In other aspects, the speed of the Chromebox is less obvious; ChromeOS is such a minimal operating system that unless burdened with absolute garbage hardware, it’s lightning quick across all the operations you could perform, and the Chromebox is no different here. It capably handled a dozen open Chrome browser tabs, playing background music, and even streaming media from our in-house Plex server. In fact, there’s nothing much we could think of throwing at the Chromebox that really slowed it down at all.
We won’t go to lengths to describe what ChromeOS is, except to say that it’s a minimal OS designed by Google for commodity hardware; it runs like lightning on just about anything. It does this by cutting the OS back to basics; there are no applications to install, no Microsoft Office to run, no patches or virus software needed, it simply works.
You can, of course, install extensions and apps through the Chrome web store, and there’s a wealth now to be found, including widgets for mail and calendar notifications, SSH terminal emulators, photo editing and even a range of playable (if not fantastic) games. It mightn’t be to everyone’s taste, but ChromeOS has certainly come a long way since we first saw it, and it could easily replace a Mac or Windows laptop or desktop for the majority of users who don’t have super intensive computing demands.
In an attempt to prove it was just a heavily optimised ChromeOS build, and that the hardware would struggle with something else, we set the Chromebox to developer mode, and installed ChrUbuntu therein. Basically a full version of Ubuntu specifically designed to work on any compatible ChromeOS hardware, and while the install took a little bit of time, that was no fault of the Chromebox — rather, our fairly ordinary ADSL2 connection (thanks Tony!)
Once running, ChrUbuntu flew almost as quickly as ChromeOS, with no noticeable stutter on running everyday applications. Firefox and Thunderbird both ran at lightning speed, as did playing some streaming media over the network with VLC (with the Chromebox doing the decoding). It didn’t miss a beat.
For many things it seems as if laptops and notebooks have become the technology du jour; even in the Ausdroid office, my primary computer is a Macbook Pro, albeit semi-permanently tethered to a giant LCD display. It’s the same elsewhere; walk into any self-respecting technology shop and look for their computer section. It’ll be full of laptops, with maybe a handful of desktop options.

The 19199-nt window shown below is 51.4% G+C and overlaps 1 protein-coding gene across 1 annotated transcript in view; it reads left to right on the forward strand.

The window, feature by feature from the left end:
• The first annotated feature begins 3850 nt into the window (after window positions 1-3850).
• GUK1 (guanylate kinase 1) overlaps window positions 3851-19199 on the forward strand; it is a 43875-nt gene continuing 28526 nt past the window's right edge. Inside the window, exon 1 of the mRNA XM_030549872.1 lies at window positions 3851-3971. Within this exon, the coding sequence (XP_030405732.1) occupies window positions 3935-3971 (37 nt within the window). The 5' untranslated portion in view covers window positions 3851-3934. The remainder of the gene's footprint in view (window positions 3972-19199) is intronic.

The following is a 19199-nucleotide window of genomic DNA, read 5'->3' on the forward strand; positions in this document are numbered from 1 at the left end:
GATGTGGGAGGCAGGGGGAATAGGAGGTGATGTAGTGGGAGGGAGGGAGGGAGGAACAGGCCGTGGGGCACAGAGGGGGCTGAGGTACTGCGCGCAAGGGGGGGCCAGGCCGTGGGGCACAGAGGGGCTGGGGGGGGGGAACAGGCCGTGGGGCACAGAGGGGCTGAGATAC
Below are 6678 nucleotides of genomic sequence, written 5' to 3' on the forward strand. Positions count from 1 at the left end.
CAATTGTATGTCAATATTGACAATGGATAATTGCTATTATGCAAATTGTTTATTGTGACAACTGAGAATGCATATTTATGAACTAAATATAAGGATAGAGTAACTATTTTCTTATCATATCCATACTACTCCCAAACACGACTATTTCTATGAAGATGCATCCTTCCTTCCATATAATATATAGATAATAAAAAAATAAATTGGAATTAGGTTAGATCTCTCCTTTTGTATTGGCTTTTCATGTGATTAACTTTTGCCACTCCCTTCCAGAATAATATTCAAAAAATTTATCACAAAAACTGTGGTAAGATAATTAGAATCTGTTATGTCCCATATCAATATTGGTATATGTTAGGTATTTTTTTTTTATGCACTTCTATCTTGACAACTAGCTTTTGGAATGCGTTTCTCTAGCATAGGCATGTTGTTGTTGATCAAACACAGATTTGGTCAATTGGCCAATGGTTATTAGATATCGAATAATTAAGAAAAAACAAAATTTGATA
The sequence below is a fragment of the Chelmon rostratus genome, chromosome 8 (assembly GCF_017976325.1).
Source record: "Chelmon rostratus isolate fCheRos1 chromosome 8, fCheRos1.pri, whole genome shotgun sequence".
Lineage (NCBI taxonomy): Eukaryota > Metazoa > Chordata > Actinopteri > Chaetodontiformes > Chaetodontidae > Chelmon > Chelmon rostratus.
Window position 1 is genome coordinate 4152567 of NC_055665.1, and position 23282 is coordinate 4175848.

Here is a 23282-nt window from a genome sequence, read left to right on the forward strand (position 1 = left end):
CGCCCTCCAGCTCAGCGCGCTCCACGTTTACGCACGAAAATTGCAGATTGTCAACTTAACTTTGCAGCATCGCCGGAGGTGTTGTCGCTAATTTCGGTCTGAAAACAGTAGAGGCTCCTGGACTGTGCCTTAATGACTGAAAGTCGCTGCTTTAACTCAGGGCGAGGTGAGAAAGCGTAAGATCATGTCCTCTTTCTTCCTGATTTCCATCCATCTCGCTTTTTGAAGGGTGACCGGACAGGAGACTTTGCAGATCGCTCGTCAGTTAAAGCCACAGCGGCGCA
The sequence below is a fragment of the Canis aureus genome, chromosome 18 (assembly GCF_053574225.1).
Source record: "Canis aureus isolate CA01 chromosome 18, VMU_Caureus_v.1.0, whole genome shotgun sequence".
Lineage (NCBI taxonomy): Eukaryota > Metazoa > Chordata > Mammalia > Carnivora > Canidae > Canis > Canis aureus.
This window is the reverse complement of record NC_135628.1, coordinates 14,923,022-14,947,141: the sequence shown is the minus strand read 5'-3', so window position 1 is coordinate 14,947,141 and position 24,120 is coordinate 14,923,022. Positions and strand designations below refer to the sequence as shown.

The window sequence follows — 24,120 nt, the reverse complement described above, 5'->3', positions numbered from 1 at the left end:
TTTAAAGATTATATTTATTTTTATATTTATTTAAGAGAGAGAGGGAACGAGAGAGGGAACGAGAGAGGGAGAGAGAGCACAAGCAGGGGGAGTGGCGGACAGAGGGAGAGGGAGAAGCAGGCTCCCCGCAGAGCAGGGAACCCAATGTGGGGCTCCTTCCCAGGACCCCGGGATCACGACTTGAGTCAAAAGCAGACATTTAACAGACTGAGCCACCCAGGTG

In this light, the ASUS Chromebox is perhaps an odd choice. However, for its target market, it’s a no-brainer.
At just $299, the Chromebox is cheap, and connected to some low-cost peripherals, you could have a functioning (and fairly powerful) desktop setup for under $500.
Why would you bother when you can buy your kids a Chromebook, all inclusive, for around $400? Maybe you don’t want them having the portability of a laptop. Maybe you’re not buying it for your kids, maybe you’re buying a dozen or more of them to roll out at your school, business, or whatever.
To me, the most logical fit for the Chromebox is in that market where you need a lot of computers, at a reasonable price, but you don’t want the expense and complexity of rolling out a thin-client/server setup. Chromeboxes are deployed and set up within MINUTES, and there’s no need to provision user accounts, software, anti-virus or anything. Simply plug in, turn on, sign in with a designated administrator account, then log back out. Any other users can simply walk up to the device, login with their Google account, and they’re done. Contrast with a desktop rollout where it could take up to an hour to provision and install each machine, and you’re quickly saving time and money.
Of course, there’s limitations to Chrome which might not make it suitable for every business, or for every user. For those working in primarily web-based or online things, it’s perfect.
Email? Even Exchange offers a readily available web interface, though Google mail is probably a cheaper option if you’re not already wedded.
Office suite? Google Drive/Docs is basically free. Office 365 works as well.
Network printing? Connect a compatible printer directly to the Google Print cloud, or use a low-cost computer that you’re replacing with Chrome as a print server, and you’re done there too.
Legacy apps that require running on Windows? Use that same print server as a cheap terminal server to give users access to those apps — Chromeboxes can connect to such servers via VNC or Remote Desktop, or even Chrome Remote Desktop.
If we were setting up an Ausdroid office tomorrow to bring our guys to the one place, it’d be full of Chrome devices, including the ASUS Chromebox. Of that I have no doubt.
If you haven’t tried one, and you’re in the market for a new desktop for your kids, your business, or yourself, do yourself a favour: check out the Chromebox (or any Chrome device) and potentially save yourself a couple of hundred bucks and a lot of heartache.